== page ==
Step By Step: Pink Shrimp Czech Nymph
It seems that the Pink Shrimp Czech Nymph has become synonymous with grayling fishing over recent years; to do one without the other almost seems strange to many an anglers, myself included. To go fishing without any of these patterns seems to lessen my confidence.
The question still abounds, ‘why do grayling love the colour pink?’ In the pink shrimp it’s fairly obvious, as our rivers do hold a number of these fresh water shrimps; however, it’s now a regular occurrence to see row after row of patterns in many angler’s fly boxes sporting patterns with pink bodies, pink thoraxes, pink ribs, etc. One theory regularly discussed on the riverbank is whether the grayling (bottom feeders by default) think the pink, shiny shades resemble eggs. Another theory of course, is that this so called ‘Lady of the Stream’ is just that…a lady…and like her human counterparts (with their love for all things bags and shoes), she loves a bit of flashy bling! Of course, I couldn’t possibly comment on such a sexist theory! All I know is…pink works.
Personally, I opt to fish the pink shrimp on the middle dropper in a team of three, with the point fly and top dropper usually comprising of more natural, drabber Czech nymph patterns. My thinking is that, should the fluorescent brightness of the fly turn the fish away, whether the fish heads up or down, there’ll be a more natural pattern close by to act as a backup. That’s my way of thinking anyway…whether it’s right or not, it gives me a little confidence.
So, onto the step-by-step…
Hook: Partridge Authentic Czech Nymph, Size #8
Ballast: Adhesive Lead Foil
Thread: Sheer 14/0, white
Shellback: Hends Shellback, Fluorescent Pink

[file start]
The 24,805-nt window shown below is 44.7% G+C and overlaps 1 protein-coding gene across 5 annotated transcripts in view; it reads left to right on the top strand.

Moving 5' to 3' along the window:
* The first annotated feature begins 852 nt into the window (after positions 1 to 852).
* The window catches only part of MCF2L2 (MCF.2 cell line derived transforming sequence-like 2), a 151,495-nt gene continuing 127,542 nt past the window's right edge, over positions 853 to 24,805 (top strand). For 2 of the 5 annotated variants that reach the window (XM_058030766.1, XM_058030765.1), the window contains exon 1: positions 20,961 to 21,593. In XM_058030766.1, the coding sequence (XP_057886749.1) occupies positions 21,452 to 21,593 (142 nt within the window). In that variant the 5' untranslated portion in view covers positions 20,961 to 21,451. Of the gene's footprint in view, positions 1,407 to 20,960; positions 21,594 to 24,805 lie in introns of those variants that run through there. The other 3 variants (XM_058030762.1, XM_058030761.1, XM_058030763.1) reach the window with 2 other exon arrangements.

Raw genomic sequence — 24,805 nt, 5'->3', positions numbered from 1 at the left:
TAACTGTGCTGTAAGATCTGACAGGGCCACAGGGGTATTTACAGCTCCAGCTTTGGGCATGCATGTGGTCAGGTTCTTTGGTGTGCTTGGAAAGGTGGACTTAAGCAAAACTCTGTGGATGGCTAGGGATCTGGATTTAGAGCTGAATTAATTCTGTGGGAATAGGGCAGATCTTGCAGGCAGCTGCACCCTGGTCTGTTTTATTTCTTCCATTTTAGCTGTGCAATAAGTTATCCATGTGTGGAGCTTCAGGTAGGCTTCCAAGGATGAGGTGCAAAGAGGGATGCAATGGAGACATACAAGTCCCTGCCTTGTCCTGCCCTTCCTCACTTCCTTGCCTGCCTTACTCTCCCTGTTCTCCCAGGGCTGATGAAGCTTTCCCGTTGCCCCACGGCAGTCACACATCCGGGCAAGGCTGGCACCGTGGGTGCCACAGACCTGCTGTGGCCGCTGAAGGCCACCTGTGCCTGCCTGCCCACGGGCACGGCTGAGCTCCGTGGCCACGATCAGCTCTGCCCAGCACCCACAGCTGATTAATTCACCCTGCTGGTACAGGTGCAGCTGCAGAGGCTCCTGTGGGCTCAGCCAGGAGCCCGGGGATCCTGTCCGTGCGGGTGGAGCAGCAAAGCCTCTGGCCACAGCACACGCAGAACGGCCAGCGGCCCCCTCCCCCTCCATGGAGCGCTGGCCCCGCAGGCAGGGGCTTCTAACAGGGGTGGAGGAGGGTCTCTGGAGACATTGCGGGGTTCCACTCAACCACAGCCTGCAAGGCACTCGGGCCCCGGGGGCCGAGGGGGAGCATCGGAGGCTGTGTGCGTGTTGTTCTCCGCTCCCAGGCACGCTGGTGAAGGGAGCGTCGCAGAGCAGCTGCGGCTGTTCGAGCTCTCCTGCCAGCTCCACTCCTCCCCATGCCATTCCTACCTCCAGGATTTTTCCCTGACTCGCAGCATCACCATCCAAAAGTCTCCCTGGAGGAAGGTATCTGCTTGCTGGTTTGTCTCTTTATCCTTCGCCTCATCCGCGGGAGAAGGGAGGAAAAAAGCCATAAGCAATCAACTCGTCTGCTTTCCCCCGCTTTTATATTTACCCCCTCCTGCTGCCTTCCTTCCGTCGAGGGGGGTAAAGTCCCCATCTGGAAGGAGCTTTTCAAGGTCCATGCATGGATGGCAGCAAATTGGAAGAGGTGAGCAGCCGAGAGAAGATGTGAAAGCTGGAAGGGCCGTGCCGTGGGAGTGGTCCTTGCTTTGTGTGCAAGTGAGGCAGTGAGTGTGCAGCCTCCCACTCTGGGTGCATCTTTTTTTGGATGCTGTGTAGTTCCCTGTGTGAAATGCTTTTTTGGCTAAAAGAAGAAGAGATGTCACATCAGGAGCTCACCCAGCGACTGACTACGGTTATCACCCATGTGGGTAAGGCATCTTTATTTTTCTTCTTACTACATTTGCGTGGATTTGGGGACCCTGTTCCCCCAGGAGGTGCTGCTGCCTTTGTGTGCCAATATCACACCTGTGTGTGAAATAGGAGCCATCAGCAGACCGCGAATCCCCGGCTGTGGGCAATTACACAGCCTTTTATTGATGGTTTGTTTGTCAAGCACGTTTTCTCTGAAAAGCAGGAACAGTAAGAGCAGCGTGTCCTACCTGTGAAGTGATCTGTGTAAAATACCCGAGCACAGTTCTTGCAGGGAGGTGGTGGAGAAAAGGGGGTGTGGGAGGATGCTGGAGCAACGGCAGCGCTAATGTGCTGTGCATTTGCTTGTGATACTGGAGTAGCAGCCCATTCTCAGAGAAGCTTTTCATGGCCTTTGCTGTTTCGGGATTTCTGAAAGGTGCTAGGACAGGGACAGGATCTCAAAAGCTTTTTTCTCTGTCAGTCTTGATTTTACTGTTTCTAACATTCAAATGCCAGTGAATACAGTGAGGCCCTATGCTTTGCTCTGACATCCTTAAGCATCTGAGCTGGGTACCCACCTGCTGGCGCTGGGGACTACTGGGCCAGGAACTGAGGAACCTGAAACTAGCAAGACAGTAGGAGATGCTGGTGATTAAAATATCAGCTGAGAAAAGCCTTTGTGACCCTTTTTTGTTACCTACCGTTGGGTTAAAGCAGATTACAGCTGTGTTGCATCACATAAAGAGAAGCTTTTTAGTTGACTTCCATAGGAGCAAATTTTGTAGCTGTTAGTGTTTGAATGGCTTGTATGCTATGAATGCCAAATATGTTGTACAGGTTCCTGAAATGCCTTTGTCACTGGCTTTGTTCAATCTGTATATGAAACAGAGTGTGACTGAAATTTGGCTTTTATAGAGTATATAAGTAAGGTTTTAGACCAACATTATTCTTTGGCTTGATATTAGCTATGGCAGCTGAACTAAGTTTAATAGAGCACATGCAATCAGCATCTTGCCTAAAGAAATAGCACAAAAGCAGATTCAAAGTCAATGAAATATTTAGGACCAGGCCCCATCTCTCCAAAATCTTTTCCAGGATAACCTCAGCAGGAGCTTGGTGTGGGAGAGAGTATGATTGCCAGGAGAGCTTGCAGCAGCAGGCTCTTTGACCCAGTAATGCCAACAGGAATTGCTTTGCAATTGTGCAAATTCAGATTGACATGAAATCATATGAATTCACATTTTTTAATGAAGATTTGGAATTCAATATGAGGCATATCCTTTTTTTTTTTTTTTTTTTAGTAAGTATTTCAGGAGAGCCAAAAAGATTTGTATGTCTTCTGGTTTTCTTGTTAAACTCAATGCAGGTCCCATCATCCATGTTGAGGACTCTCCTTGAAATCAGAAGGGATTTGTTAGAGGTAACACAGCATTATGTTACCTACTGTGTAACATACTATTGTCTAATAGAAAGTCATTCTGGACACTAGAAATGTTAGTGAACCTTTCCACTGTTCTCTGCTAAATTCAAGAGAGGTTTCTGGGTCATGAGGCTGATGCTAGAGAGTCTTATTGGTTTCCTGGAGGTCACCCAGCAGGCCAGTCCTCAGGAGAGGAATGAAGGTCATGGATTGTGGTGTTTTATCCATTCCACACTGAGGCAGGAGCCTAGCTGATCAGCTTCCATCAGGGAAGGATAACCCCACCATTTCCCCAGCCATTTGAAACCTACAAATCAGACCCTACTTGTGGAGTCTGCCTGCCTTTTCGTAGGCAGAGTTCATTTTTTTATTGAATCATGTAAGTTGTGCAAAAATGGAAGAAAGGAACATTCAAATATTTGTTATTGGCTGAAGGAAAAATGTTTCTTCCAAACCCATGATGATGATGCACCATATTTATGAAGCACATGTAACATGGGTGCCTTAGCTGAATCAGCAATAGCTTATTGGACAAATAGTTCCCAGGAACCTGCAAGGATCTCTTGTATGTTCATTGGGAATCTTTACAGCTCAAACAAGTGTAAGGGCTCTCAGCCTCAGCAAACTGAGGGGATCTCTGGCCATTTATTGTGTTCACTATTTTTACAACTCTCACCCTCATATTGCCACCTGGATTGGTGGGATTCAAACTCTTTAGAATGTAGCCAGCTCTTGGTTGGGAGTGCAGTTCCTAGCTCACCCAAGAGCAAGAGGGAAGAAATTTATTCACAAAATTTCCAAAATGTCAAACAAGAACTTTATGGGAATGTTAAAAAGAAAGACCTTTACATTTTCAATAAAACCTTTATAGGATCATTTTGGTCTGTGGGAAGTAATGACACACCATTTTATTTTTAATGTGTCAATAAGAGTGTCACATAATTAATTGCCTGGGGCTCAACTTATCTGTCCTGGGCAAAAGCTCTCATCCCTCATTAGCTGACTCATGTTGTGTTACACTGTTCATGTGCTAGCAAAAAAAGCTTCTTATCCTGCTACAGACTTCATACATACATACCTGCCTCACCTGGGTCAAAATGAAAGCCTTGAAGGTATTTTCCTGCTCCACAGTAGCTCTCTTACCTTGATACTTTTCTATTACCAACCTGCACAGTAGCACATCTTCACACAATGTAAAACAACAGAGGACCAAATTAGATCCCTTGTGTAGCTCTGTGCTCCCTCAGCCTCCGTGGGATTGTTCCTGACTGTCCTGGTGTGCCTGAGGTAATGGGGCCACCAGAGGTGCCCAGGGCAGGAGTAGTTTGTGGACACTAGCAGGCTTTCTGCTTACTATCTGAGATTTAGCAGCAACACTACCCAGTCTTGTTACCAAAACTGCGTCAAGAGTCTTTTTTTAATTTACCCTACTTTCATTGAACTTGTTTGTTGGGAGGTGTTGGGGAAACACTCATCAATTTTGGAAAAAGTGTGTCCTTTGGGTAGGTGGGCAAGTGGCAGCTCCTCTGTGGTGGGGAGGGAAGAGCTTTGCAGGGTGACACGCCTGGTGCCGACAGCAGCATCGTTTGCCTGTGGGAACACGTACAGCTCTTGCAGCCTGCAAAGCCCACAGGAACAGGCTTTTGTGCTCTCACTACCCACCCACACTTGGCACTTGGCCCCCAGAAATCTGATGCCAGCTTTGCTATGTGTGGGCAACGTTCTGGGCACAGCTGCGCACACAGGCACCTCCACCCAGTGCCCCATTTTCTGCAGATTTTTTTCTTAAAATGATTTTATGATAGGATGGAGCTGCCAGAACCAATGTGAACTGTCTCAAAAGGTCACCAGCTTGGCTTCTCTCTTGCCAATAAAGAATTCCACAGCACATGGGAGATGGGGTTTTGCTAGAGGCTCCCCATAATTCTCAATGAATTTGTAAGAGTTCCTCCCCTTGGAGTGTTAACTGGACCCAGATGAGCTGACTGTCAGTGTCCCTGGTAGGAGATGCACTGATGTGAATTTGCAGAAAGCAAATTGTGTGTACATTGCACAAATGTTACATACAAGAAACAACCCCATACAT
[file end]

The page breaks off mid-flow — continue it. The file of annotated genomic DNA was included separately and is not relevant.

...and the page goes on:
Rib: Tippet material, 7lb
Body: Wapsi Sow-Scude dubbing, Shrimp Pink
3. Apply two layers of lead foil to the hook but it’s important that we start to create the body taper at this stage. Notice that the first layer is shorter than the length of our intended body, and the second layer of lead is shorter again at only four segments in length.
4. Enter the thread 1mm or so behind the eye and work back in touching turns to the rear of the hook. We only need one layer of thread – this will stop the dubbing (when we get to it later) from slipping around the lead. Note, keep the taper going. It’s important that both the rear and the front of the fly are thinner than the body. Below, we can see a nice slim taper thanks to the preparation made in the above steps.
5. Tie-in the shellback at the rear, and bring the thread forward to the mid-point of the body in touching turns. Enter the rib at this point, and bring the thread back to the rear of the fly ready for the dubbing stage.
6. You can add the dubbing using your preferred method, however, for a spikier effect, I like to split the thread and spin the dubbing. As shown below, the dubbing has been entered and the thread spun.
At the beginning, I mentioned that it was important to keep a tight taper at the butt-end of the fly. The natural has one…so the pattern has one too. From the below image, you can see ‘carrot-like’ taper starting at the butt.
By varying our materials and colours, a wide range of Czech Nymph patterns are easily possible. Tweaking the odd trigger or too, and the effects can cover the many naturals present in your home waters.
Olive Czech Nymph with Flash Rib – Here we have a secondary under-rib which adds an additional flash trigger.
Calling All Step-By-Step Fans!!!
I’m aiming to do at least one fly tying step-by-step per month, so if there is any pattern you’ve seen on either Fly Fishing in South Wales or Gareth Lewis Fly Fishing which you’d like to see covered, please do let me know and I’ll add it to the list. Contact me by clicking here or simply leave a reply/comment at the bottom of this blog post.
Coming up in the next step-by-step, the mighty X-Caddis. The X-Caddis, developed by Craig Matthews of West Yellowstone, Montana in the early 1980’s, is a fantastic pattern for both small stream and large river when emerging caddis are being taken. This simple but deadly pattern works for trout and grayling and is a HUGE(!) personal favourite. A pattern not to be left at home and one which has accounted for literally hundreds of my fish in just the last few seasons. Stay tuned!
Coming up next – The mighty X-Caddis…
All patterns mentioned in the above blog post are available via The Fly Shop at Gareth Lewis Fly Fishing.